Who Needs Sleep with a Python

Last week we celebrated the jewish festival of Shavuot where the custom is to learn ancient jewish text through the night (tikkun leil). For the last many years I usually flake out around 2.am and feel to soft to push harder out of fear of the grump I am likely to be around the family the next day.

This year was different I was on fire, my concentration was razor sharp and I felt light and engaged throughout the long night and due to the winter in the southern hemisphere we could only begin the morning service around sunrise 6:15am. In short (actually it was quite long) it was a great night.

Over the last week I have also rekindled my interest in learning a programming language. I have had many failed starts with C# but have a fairly decent beginners knowledge in R. I am not sure exactly where this interest has come from but I want to learn a more general purpose language that will be strong in the quant space but equally strong in web and other programming tasks. I have decided on Python an excellent open source language that all who use it say its syntax is the most intuitive of the languages and its power is awesome.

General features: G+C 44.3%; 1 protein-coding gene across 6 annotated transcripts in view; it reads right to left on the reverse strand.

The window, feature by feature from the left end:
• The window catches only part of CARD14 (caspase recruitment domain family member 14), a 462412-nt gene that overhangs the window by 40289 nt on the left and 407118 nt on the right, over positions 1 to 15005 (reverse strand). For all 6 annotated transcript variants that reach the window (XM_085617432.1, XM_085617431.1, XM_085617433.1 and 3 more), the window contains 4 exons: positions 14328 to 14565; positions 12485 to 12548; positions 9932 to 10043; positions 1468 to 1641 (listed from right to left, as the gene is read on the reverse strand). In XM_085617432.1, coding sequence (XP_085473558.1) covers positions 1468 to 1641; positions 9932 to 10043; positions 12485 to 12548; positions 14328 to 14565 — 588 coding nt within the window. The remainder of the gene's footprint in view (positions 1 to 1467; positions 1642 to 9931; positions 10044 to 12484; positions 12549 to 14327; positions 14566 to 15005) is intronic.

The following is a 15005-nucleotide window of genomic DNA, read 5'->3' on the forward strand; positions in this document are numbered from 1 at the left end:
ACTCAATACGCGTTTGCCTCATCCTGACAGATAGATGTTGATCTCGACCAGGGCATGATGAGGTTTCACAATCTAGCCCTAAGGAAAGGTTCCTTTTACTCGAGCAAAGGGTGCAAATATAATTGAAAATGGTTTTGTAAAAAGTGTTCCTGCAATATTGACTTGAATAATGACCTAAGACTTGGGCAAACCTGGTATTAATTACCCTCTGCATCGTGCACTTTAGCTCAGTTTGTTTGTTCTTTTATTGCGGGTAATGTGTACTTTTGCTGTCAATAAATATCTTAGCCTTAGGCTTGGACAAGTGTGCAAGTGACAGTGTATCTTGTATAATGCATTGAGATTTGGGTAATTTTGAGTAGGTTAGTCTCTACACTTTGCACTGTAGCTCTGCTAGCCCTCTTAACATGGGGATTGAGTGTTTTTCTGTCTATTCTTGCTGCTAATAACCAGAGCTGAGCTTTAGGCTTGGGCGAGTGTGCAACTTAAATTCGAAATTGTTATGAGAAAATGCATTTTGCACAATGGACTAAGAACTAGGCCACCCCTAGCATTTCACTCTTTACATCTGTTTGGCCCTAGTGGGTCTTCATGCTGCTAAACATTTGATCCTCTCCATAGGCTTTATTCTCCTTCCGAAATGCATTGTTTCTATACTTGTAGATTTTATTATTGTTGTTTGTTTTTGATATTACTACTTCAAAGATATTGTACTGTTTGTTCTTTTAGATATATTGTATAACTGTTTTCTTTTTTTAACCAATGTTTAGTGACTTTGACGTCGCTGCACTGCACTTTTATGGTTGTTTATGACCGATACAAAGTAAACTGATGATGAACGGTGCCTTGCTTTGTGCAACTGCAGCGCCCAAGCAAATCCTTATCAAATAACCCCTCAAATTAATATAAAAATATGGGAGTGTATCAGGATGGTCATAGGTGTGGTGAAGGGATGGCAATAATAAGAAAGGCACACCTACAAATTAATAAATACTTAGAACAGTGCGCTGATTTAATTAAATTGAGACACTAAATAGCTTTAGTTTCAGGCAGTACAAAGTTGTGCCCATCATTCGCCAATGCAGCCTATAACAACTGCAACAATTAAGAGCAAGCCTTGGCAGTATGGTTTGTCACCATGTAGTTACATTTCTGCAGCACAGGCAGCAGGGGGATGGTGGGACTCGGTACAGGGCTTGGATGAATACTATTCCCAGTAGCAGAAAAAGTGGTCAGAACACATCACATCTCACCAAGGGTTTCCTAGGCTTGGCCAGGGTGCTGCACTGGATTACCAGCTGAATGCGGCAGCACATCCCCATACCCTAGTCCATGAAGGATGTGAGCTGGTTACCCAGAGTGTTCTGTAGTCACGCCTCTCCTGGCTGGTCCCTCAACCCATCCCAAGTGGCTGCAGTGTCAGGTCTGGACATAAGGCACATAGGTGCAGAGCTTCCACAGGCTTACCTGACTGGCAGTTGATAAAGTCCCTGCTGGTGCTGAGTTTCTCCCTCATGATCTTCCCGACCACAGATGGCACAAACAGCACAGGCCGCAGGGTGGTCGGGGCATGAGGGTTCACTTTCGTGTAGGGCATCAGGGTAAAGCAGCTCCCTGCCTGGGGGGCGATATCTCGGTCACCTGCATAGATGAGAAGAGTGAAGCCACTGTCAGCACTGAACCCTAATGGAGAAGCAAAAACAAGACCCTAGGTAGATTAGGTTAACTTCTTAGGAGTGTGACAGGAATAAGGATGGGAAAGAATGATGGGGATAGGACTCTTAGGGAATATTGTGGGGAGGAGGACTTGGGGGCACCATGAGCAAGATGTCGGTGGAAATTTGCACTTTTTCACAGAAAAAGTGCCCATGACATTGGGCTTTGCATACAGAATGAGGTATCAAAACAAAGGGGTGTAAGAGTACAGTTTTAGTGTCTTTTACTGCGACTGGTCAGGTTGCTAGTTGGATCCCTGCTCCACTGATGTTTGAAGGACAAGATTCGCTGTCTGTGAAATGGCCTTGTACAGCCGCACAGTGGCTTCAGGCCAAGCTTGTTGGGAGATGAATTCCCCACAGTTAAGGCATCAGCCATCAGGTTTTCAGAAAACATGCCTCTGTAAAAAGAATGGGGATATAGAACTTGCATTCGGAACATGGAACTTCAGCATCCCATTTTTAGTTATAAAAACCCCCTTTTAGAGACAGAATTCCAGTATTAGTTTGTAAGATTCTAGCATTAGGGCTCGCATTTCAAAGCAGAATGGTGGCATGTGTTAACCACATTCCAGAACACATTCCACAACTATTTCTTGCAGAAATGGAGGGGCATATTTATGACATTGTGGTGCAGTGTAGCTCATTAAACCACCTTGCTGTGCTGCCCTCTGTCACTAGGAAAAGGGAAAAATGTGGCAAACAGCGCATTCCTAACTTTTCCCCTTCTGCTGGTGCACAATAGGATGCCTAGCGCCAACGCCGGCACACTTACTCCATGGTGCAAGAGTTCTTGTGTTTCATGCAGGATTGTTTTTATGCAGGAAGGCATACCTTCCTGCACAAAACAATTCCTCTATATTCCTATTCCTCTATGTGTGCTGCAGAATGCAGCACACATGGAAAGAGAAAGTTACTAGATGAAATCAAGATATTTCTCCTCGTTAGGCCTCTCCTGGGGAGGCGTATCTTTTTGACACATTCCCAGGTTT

There is a reason why I juxtapose this latest interest with my “tikkun leil” evening over Shavuot. The human mind is so incredibly powerful that it is able to overcome (push aside) many physical necessities, at least for a period of time. I have become so engrossed with my Python learning curve that I have hardly slept the last week or so. I am so enthused and keen to learn, that sleep is not something that is coming into the equation too often.

So what is my point? It is really simple, when you are focused and inspired many needs (often superfluous needs) that may seem insatiable when your mind has spare capacity tend to not get the energy to have the same negative influence over your life. Of course there is the risk of becoming too one sided and losing your equilibrium, but the point I am making is that having an interest, a passion, a goal is so important in life as it serves to keep the minds “spare capacity” occupied and less likely to get up to mischief.

 

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